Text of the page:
u_topn picture
Atlantic Unbound Sidebar

Sidebar -- "Salsa Without Tears", October 1996



YUCATECANS LIVE in a tasty world of bright flavors. The natural sweetness of ripe tomatoes invigorated with the ignitable potential of habanero, the aroma of cilantro, the zing of sour orange or lime, and the resonant crunch of raw radish and onion. That's xnipec (say "shnee-pek," Mayan for "nose of the dog" the books say, refraining from further comment). If you leave out the tomatoes, most Yucatecans call the resulting mix salpicón, an enlivened sprinkle for their otherwise quite simply flavored fare. I doubt you'd think of the tomatoless version as a salsa (especially one for chips), but its possibilities as a relish are numerous. Either version is essential in my kitchen to accompany anything flavored with achiote.


  • 1 small (4-ounce) red onion
  • 2 tablespoons fresh sour orange or lime juice
  • 10 ounces (2 small round or 3 or 4 plum) ripe tomatoes
  • 6 radishes
  • 1/2 to 1 whole fresh habanero chile, depending on your personal attraction to the "burn"
  • A dozen or so large sprigs of cilantro
  • Salt, about 1/2 teaspoon

Very finely chop the onion with a knife (a food processor will make it into a quickly souring mess), scoop it into a strainer and rinse under cold water. Shake off as much water as possible, then transfer to a small bowl and stir in the juice to "deflame" the onion's pungency. Set aside while you prepare the remaining ingredients.

Core the tomatoes, then cut them crosswise in half and squeeze out the seeds if you want (it'll make the sauce seem less rustic). Finely dice the tomatoes by slicing them into roughly 1/4-inch pieces, then cutting each slice into small dice. Scoop into a bowl. Slice the radishes 1/16 inch thick, then chop into matchsticks or small dice. Add to the tomatoes. Carefully cut out and discard the habanero's seed pod (wear rubber gloves if your hands are sensitive to the piquancy of the chiles), mince the flesh into tiny bits, and add to the tomatoes. Bunch up the cilantro sprigs, and, with a very sharp knife, slice them 1/16 inch thick, stems and all, working from the leafy end toward the stems.

Combine radishes, chile, and chopped cilantro with the tomato mixture, stir in the onion and juice mixture, taste and season with salt, and it's ready to serve in a salsa dish for spooning onto tacos, grilled fish, and the like.

ADVANCE PREPARATION -- The salsa is best within a few hours of its completion, and be forewarned that the longer it sits, the more picante it will seem.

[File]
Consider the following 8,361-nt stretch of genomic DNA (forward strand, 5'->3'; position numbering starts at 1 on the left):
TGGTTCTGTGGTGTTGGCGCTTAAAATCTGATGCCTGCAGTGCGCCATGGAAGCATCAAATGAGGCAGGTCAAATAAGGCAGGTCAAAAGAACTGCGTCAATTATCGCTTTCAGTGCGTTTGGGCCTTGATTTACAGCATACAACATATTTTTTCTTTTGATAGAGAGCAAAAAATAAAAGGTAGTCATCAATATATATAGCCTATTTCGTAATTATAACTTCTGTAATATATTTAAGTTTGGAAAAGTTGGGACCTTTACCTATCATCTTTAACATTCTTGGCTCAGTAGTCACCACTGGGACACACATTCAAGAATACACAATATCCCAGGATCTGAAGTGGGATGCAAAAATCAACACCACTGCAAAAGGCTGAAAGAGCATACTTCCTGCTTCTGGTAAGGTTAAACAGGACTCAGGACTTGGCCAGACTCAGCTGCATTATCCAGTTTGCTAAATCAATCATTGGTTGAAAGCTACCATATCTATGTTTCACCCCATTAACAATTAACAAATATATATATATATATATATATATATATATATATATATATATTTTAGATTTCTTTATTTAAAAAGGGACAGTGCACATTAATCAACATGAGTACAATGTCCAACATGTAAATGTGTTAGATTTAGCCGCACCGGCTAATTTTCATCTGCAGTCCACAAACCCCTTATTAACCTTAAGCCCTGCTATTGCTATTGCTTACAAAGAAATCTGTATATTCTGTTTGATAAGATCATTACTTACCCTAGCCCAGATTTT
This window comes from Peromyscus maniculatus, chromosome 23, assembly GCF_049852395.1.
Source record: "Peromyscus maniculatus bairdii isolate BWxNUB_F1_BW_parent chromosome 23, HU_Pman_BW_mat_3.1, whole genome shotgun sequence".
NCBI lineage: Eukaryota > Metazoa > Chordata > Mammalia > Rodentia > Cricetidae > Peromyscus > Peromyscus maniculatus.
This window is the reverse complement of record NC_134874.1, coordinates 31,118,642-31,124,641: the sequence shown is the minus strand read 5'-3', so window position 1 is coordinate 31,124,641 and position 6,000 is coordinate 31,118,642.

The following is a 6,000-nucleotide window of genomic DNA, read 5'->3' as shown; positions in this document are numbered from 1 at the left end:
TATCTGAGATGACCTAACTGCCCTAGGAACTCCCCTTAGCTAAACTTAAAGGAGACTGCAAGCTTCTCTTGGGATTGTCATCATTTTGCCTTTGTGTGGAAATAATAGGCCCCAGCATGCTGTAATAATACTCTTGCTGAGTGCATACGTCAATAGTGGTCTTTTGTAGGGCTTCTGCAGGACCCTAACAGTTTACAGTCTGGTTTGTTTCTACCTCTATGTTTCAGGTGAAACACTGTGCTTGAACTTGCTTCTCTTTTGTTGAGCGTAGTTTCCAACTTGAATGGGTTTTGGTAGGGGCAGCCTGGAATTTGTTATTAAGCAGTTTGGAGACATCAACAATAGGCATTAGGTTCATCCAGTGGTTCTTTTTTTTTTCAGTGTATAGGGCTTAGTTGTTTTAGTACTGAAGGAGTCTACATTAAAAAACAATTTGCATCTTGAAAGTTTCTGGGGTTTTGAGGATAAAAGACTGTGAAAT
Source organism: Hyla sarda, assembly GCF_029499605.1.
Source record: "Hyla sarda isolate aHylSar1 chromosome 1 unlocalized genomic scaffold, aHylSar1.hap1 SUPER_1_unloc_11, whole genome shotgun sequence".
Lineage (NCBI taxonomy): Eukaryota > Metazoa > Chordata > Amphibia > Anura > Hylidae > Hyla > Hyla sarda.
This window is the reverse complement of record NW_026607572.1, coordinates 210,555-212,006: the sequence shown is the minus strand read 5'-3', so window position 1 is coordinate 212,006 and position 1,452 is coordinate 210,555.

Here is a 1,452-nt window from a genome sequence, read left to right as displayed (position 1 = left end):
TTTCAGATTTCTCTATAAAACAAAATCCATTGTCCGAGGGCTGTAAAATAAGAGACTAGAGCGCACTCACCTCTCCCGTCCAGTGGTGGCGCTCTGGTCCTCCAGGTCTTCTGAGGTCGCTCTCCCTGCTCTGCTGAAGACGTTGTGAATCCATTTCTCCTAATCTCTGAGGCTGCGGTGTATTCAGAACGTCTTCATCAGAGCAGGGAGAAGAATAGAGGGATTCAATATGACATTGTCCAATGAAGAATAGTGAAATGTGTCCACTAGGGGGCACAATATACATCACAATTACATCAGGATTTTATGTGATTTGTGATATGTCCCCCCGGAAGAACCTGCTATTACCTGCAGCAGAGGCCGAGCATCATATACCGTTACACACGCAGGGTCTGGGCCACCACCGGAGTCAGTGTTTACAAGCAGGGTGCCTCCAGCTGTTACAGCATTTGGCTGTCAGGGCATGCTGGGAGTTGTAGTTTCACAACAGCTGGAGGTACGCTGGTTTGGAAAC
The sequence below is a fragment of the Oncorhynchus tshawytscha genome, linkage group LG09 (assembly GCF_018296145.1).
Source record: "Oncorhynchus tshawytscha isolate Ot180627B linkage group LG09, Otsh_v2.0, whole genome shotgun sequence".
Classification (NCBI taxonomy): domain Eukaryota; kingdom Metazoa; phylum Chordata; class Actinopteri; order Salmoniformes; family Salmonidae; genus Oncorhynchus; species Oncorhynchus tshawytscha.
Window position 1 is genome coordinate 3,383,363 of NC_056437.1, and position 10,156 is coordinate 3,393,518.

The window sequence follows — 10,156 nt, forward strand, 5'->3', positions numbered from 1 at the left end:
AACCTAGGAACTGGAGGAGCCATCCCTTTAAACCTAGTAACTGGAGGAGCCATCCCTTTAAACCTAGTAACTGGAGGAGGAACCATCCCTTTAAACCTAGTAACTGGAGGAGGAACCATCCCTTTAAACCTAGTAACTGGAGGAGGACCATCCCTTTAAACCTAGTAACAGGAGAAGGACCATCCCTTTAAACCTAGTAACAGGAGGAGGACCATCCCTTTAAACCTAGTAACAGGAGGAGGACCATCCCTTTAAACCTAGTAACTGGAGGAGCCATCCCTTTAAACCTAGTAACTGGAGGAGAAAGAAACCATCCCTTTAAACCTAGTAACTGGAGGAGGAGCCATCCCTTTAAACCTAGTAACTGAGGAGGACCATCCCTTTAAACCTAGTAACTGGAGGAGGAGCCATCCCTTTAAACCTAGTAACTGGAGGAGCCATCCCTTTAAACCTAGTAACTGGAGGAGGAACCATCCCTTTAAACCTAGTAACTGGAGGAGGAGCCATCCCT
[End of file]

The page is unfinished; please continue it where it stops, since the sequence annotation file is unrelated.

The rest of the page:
OTHER CHILES YOU CAN USE -- Jalapeños and serranos (3 to 5) can replace the habanero. Manzano chiles (1/2 to 1) also would taste good in this salsa.


Spicy Chicken Salad -- Mix cubed cooked chicken (try smoked chicken for even more flavor) with mayonnaise until you get the chicken salad as moist as you like it. Stir in salsa a spoonful at a time (draining off as much liquid as possible) until the salad is spicy and nicely flavored. Diced jícama adds a nice crunch; a little more cilantro adds liveliness.

Seafood or Asparagus Salad -- As a substantial appetizer for four, very briefly boil 1 pound of shrimp or steam 1 pound of asparagus until tender; cool. Mix 2 to 4 tablespoons of olive oil with 2 tablespoons sour orange or lime juice, stir in a cup or so of the salsa and taste for salt (it should be a little salty). For seafood: Combine salsa and cooked seafood, and let stand an hour or so, stirring regularly, before serving on a bed of sliced lettuce. For asparagus: Divide the asparagus among 4 lettuce-lined plates and spoon the salsa mixture over them. You may want a little extra chopped cilantro.

Seared Fish with Tangy Habanero -- In a large, heavy skillet filmed with oil, sear 4 fish fillets over medium-high heat until brown on both sides. Remove from the pan, add the salsa and stir until wilted and the liquid reduces. Stir in 1/4 to 1/3 cup of heavy cream or crème fraiche, then nestle the fish back in the pan. Cover and simmer over medium-low heat until the fish barely flakes. Transfer to dinner plates. If the sauce is thinner than you'd like, boil it briskly to reduce, then spoon over the fillets.

Copyright © 1996 by Rick Bayless. All rights reserved.
Cover Atlantic Unbound The Atlantic Monthly Post & Riposte Atlantic Store Search